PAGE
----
Kasi Ulin and Forks basketball photo. Text prepared for local botany student at Peninsula College Jeremey Thrush of Safeway night shift at Lincoln St., Port Angeles---- Jeremey- Watch out -if Travis finds out you're taking botany, they'll make you water all the plants and flowers. Have you heard the terms phylogeny and cladistics? They relate to the branching patterns of ancestors of various groups. In the prokaryotes, bacteria often exchange and recombine genes, - it is being recognized this was very important in early evolution - horizontal transfer of gene - and it is an important factor in the rapid spread of antibiotic resistance in diseases like influenza. Geneticaly modified foods do this deliberately, but they are realizing it occurs naturally. However, higher animals and plants usually form a branching tree of descent from ancestors. In the 1960s Willi Hennig applied more rigorous methods of analyzing ancestral "plesiomorphic" and new characters {[apomorphic] and shared apomorphic characters are SYNAPOMORPHIC. key word in cladistics. SYN means with, together. Hennig worked on New Zealand flies - Diptera. Both morphological and molecular characters are useful, but in past year molecular data seem to have resolved earliest branches in the flowering plants ANGIOSPERMS [name means 'closed seed'. Amborella of New Caledonia seems to be the oldest branch in flowering plants. It was formerly placed in the order Laurales {avocado, cinnamon, sassafras, which are placed in the large 'primitive angiosperm' superorder Magnoliiflorae by the late Swedish systematist Rolf Dahlgren [1931-1987 auto accident]. These have unusual oils that are lost in more 'advanced' bee-pollinated forms. For a long time flowering plant ancestors seem to have attracted primarily flies and beetles by scent resembling rotten fruit - then about seventy million years ago bee-pollinated types became dominant, and some important flowering plants switched back to wind pollination- the grasses now cover about a third of the earth's surface and most of them are wind-pollinated, though the earliest grasses Anomochloa and Steptochaete of the Amazon were bamboo-like and insect pollinated. Grasses have adapted to cooler, drier climates and lower levels of Carbon Dioxide in the atmosphere than in the age of Reptiles.Important stages of flowering plant evolution occurred around one hundred twenty million years ago in a warm environment with more oxygen and carbon dioxide than today. Current molecular evidence indicates that flowering plant ancestors have been an independent line for a very long time, but fossils are very scarce before the Aptian epoch around one hundred and ten million years ago - pollen is more abundant and identifiable flowering plant pollens go back to the Barremian about one hundred twenty-five million years ago. Plants pollinated by wind usually have to make much more pollen than those that rely on insects. One of the important Barremian-age pollens Clavatipollenites resembles living genus Ascarina in family Chlorantchaceae. This is significant, because many Chloranthaceae are insect pollinated, while Ascarina is adapted to wind pollination and must make much more pollen. It appears that in the Barremian epoch a plant of this group moved out of a forest habitat into a windy open habitat, where more pollen was needed, so the fossil record began. Some water plants are very ancient, such as waterlilies order Nympheales genera include Nymphaea, Nuphar, Euryale ferox [very big thorns] the giant Victoria lily of Amazon and Paraguay and fly-pollinated Cabomba. There is an aquatic Ceratophyllum demersum that has no petals and spreads it pollen underwater-- it was formerly lumped with the Nympheales, but is now thought probably an old separate line. The 'lotus' Nelumbo also may be an independant old aquatic line. Besides their special oils, lost in bee-and wind-pollinated groups, the Magnolioid superorder shows signs of spiral arrangement of parts, which many researcher link to non-flowering seed plants. Some of these show little or no differentiation of the SEPALS CALYX from the PETALS Corolla. The apical growth bud keeps turning out parts in spiral design [some people call it 'strobiloid' like a pine cone - they become in turn sepals, petals, anthers with pollen - then inner "gynoecium" where pistil usually is sticky and catches pollen to transmit to ovules. The active part of a pollen grain is normally only two or three cells- in most flowering plants there is double fertilization, and one cell of the pollen grain mates with one cell of the ovule to form the first fused cell of the embryo of the new plant. A second cell forms a triploid tissue with two copies of maternal DNA and one of the pollen-parent {some botanists like to avoid terms 'male' and 'female" - not everybody agrees. This special triploid tissue is the endosperm- we use a lot of it in our diet - most grain we eat is endosperm. Grasses rely more on mechanical rather than chemical deterrents to herbivores- they have silica bodies and other hard substances to deter both insects and large herbivores - that is why cows,buffalo, sheep, antelope 'chew their cud' and have four stomachs - in past 20-30 million years the 'even-toed' artiodactyls have over much grassland from 'odd-toed' perissodactyls, related to horse, tapir, rhinoceros - as grasses became tougher - horses declined to a few species, and the artiodactyls became dominant. The ancestors of the flowering plants may have been small herbaceous things that do not leave much fossil record -=and swamps and wetlands produce much more fossil material than "uplands." There was some evidence that a group called Gnetales - ephedra of temperate deserts and tropical Gnetum and the strange Welwitschia might be related - they frequently are insect pollinated, and they have a phenomenon like double fertilization, but molecular evience is saying Gnetales are related to conifers, and flowering plants probably are not. The conifers are the most successful living gymnosperms - in the northern hemisphere, the Pinaceae have about eleven genera Pinus pine over 140 species-- Picea spruce {34 species adapt to extreme cold dry interiors Siberia,Canada-] Larix larch [10 species[deciduous} need lot of sun- adapt to permafrost and marsh - Pseudotsuga Douglas fir - Tsuga hemlock - share tolerant seedlings Abies true firs 46 species Cedrus true cedars of old world Cathaya Pseudolarix Keeteleria --- this family forms ectomycorrhiza with mushrooms and similar fungi, which greatly help tree nutrition -- next family Cupressaceae - core of family includes Thuja western red cedar or arborvitum - Chamaecyparis _name means 'ground-cypress' hardier than Cupressus 'true-cypress' includes Port Orford cedar Chamaecyparis lawsoniana and nootkaensis alaska 'yellow' cedar - and atlantic white cedar and two Asian species very variable and popular in cultivation - Juniper - with bird-dispersed fruit-like cones - and Calocedrus 'California incense cedar used to make pencils --these are the core group - but the old family Taxodiaceae has now been merged with Cupressaceae - it included redwood Sequoia sempervirens and Sierra Nevada 'big tree' Sequoiadendron gigantea. They both will grow in Port Angeles, as does the Chilean'monkey puzzle of family Araucaceae. Yew and plum-yew are small conifer families, and Podocarpaceae are an extremely variable large group of the old southern continent Gondwana. The 'umbrella-pine' of Japan Sciadopitys is now placed in a family of its own. The Arizona Petrified Forest Triassic age about 210 million years has trees related to Araucaria. Other living seed plants - Cycads, gingko. Cycads of New Guinea live many thousands of years. Other 'vascular plants' with DIPLOID genomes and advanced fluid-channels include living FERNS, HORSETAILS, CLUB MOSSES, and LYCOPODS. MANY HAD HUGE TREE RELATIVES IN MISSISSIPPIAN-PENNSYLVANIAN EPOCHS AROUND 400 MILLION YEARS AGO. The Bryophytes are a very ancient group [or 'groups'- cladists think they might be 'polyphyletic' not all related to each other. In Bryophtes the dominant generation you see, which does photosynthesis is HAPLOID, with just a single copy of its DNA. The parasitic DIPLOID generation usually exists briefly to recombine and spread the species but gets its nourishment from the HAPLOID plant - reverse of the vascular plants. The major groups of Bryophytes are Mosses, Liverworts, and Anthocerotes, and recent data from GrandCanyon AZ seem to show their spores in Cambrian rocks 500 million years old.Land plants evolved from green algae, which are eukaryotes and have chloroplasts derived by symbiosis, as do other groups. The large seaweeds are 'brown algae' - the red algae are very ancient -apparently occur as billion year old fossils resembling a group called Bangiales. Haptophytes are a group that have mobility from a structure called a 'haptonema' - they have skeletons containing calcium and carbonate. They are abundant in moderately deep ocean. All these are eukaryotes with photosynthetic chloroplasts that arose different times. The Blue Greens are prokaryotes - algae is an ecological term- Blue Greens have a single chromosome and bacterial genetics - they seem to have formed large fossil structures called stromatolites. They are called cyanobacteria and their method of photosynthesis releases enormous amounts of oxygen. Some other bacteria -quite old- are able to photosynthesize but do not release oxygen. Current estimates are that blue-greens began releasing oxygen maybe 2.7 billion years ago, but some chemical process took it out of atmosphere so iron deposits appear in REDUCED,ANOXIC form till 2.1 Billion years ago. This is important in many iron deposits of Precambrian epoch, and solubility of Ferric [Fe+3] and Ferrous Iron [FE+2] is different.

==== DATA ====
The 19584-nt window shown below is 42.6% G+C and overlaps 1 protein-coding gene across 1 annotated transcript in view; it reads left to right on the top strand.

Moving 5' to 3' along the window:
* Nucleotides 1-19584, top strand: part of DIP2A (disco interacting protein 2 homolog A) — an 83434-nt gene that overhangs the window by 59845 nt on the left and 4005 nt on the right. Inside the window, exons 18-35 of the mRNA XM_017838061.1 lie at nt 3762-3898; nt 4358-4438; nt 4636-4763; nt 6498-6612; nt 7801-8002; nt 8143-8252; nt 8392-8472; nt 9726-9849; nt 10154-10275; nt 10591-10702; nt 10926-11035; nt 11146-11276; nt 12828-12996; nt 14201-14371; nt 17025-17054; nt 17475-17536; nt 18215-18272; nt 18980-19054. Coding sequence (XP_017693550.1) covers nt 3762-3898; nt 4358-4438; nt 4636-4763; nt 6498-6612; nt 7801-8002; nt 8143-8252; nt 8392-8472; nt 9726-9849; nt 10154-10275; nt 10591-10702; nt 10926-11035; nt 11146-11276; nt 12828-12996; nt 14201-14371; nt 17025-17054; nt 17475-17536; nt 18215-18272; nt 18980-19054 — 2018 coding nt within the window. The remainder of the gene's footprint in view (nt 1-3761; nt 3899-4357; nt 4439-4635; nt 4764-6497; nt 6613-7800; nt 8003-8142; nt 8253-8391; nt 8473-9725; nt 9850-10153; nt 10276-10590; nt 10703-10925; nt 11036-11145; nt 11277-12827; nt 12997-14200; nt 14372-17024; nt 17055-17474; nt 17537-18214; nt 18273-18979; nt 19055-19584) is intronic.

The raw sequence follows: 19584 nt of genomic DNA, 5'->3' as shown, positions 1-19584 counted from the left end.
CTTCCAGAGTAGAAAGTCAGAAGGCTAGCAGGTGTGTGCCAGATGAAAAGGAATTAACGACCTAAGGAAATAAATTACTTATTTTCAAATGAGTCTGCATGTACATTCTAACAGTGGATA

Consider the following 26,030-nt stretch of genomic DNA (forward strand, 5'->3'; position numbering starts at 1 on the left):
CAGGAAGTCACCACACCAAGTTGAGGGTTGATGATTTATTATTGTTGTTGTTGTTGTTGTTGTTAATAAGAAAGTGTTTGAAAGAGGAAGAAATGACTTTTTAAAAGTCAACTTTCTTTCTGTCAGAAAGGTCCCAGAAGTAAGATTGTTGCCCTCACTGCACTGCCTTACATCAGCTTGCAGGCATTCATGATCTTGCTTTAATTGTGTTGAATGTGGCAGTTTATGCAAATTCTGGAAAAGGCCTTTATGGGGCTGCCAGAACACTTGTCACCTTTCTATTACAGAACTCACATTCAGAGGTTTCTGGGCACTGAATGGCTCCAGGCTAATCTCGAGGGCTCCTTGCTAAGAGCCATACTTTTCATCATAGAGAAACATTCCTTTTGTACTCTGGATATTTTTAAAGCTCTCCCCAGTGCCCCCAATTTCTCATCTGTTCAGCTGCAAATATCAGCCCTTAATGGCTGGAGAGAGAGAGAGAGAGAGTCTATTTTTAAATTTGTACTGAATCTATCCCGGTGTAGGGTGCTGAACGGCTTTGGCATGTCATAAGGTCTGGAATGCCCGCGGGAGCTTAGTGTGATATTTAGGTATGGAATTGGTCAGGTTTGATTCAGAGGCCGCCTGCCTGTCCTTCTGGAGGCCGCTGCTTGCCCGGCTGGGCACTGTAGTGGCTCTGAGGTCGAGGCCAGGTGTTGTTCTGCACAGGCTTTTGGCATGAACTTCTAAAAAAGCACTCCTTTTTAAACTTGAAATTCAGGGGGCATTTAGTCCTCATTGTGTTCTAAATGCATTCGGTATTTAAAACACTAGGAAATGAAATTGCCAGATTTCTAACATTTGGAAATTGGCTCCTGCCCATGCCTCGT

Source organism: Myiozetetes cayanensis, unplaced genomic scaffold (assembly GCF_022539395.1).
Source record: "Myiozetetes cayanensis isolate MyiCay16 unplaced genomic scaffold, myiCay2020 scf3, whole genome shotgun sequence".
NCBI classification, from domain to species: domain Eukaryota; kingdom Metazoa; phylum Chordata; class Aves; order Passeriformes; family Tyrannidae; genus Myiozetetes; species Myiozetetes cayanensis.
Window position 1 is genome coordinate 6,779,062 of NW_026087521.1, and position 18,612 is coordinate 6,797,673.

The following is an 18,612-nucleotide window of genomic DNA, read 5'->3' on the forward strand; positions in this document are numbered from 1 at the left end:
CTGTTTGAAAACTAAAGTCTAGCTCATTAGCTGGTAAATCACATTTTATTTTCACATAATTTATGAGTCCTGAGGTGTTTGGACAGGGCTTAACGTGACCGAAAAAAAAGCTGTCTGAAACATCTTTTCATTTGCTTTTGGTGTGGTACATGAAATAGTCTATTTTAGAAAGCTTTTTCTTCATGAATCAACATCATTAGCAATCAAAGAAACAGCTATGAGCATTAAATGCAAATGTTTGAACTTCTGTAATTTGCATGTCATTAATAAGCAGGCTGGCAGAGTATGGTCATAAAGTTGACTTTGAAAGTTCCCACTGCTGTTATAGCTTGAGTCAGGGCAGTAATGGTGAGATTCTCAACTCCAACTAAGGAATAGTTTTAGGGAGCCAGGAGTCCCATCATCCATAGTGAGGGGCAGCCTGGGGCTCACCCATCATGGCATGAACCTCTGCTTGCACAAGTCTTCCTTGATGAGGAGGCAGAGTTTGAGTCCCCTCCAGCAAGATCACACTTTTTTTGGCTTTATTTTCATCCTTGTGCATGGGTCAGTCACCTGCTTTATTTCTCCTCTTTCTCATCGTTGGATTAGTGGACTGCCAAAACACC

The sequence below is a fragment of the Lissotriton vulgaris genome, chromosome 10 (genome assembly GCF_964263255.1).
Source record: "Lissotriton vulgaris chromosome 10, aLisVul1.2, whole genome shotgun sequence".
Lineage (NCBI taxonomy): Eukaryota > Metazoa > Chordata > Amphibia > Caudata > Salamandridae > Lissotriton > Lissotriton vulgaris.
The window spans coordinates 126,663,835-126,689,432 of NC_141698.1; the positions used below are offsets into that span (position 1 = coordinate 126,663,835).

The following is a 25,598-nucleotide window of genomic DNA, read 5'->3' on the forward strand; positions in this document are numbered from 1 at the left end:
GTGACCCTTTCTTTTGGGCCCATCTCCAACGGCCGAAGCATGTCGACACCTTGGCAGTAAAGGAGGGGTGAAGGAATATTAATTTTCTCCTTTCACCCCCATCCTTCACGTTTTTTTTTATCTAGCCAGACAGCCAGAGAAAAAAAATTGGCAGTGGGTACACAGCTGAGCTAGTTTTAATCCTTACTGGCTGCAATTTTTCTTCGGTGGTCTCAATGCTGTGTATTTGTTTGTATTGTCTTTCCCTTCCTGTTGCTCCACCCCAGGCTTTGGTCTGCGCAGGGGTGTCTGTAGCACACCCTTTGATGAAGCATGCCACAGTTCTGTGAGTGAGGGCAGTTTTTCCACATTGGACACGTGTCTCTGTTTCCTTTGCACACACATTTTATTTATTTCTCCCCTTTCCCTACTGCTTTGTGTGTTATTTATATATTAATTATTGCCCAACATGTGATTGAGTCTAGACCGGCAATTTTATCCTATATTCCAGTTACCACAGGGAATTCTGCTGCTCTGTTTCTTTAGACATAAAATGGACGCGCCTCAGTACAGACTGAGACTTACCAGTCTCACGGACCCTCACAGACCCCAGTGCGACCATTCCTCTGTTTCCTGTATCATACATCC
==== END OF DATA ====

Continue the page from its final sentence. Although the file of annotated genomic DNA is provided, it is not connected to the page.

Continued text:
Subject: botany essay
Year: 2000